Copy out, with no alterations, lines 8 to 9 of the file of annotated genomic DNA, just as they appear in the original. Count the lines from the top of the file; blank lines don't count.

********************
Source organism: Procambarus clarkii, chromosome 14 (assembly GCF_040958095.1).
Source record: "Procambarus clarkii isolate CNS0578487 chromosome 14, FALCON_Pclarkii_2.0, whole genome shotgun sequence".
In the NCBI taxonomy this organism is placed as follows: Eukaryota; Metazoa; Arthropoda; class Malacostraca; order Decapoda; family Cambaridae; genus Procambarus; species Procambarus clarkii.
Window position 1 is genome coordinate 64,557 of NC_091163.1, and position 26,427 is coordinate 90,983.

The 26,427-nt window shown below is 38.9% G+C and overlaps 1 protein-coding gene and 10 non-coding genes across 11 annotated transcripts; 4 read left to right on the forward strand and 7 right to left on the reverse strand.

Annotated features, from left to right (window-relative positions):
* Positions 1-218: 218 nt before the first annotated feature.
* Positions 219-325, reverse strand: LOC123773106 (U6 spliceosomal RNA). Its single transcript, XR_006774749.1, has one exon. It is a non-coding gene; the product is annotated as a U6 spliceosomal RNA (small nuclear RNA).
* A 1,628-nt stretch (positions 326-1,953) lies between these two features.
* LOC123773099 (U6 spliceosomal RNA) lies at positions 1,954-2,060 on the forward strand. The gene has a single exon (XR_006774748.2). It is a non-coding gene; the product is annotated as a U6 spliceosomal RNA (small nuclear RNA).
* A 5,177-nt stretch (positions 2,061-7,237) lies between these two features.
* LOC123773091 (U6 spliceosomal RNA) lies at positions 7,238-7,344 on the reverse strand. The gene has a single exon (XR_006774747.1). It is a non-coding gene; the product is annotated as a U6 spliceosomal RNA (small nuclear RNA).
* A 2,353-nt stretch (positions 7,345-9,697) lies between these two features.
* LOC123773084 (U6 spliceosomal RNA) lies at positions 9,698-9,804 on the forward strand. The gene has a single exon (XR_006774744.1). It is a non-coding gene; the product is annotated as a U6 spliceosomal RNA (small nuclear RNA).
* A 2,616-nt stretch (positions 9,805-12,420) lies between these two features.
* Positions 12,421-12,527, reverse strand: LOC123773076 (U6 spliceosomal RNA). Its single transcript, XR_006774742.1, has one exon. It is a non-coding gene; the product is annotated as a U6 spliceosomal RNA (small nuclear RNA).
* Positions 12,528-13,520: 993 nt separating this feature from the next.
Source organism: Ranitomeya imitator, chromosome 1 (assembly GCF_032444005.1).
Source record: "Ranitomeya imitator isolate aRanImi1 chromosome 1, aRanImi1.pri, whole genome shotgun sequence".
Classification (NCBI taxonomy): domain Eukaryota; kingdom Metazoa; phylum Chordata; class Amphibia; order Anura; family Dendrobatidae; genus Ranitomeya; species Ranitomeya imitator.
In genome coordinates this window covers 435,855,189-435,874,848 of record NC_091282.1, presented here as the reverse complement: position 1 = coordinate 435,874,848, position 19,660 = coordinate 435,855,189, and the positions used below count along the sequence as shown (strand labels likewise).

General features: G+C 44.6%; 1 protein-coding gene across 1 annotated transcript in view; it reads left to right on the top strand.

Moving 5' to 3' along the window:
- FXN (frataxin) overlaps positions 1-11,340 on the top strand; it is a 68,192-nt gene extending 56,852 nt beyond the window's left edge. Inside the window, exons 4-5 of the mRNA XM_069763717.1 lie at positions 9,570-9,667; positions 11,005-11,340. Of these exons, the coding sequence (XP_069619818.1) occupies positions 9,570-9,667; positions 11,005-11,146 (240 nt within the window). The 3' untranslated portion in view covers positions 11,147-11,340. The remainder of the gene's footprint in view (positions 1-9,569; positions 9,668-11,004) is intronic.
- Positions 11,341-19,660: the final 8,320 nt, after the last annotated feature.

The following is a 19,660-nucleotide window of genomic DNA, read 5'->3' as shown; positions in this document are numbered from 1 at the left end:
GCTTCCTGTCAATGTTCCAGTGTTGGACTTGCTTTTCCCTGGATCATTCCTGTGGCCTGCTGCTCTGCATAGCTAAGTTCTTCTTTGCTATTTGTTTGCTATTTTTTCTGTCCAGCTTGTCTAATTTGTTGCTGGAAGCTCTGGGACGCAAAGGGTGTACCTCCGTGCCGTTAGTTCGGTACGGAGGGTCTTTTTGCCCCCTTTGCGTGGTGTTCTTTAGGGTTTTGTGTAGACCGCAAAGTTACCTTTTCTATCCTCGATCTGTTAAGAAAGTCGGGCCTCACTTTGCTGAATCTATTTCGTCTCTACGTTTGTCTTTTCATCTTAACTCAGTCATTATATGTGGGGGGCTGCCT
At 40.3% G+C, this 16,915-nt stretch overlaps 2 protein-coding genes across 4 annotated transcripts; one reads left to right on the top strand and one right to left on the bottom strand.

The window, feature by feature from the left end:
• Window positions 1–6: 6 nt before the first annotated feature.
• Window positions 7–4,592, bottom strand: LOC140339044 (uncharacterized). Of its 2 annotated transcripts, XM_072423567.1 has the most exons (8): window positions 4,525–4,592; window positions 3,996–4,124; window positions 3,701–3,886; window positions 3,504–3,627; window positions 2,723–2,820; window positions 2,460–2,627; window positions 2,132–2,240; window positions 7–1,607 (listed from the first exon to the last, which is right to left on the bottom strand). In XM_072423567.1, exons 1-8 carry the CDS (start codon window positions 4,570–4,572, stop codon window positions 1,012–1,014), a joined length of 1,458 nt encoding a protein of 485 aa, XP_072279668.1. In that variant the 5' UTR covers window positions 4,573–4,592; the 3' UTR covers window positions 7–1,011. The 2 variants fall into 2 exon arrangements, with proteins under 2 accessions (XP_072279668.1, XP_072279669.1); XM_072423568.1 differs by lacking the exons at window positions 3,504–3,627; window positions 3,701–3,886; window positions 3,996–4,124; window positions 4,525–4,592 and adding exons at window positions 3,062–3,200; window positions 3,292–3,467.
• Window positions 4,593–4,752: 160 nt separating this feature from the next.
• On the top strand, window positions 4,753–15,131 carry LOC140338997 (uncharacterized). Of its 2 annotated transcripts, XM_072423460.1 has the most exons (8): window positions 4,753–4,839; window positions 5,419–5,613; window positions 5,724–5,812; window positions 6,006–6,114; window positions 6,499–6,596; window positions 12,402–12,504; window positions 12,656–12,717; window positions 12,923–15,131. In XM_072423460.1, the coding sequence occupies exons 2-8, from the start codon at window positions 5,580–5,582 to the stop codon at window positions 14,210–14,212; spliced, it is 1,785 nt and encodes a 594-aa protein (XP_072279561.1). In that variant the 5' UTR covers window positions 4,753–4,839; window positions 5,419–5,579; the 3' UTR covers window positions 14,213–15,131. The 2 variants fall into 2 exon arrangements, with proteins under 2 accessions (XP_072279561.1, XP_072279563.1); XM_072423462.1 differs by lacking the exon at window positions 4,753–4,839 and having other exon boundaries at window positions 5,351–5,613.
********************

* Positions 219-325, reverse strand: LOC123773106 (U6 spliceosomal RNA). Its single transcript, XR_006774749.1, has one exon. It is a non-coding gene; the product is annotated as a U6 spliceosomal RNA (small nuclear RNA).
* A 1,628-nt stretch (positions 326-1,953) lies between these two features.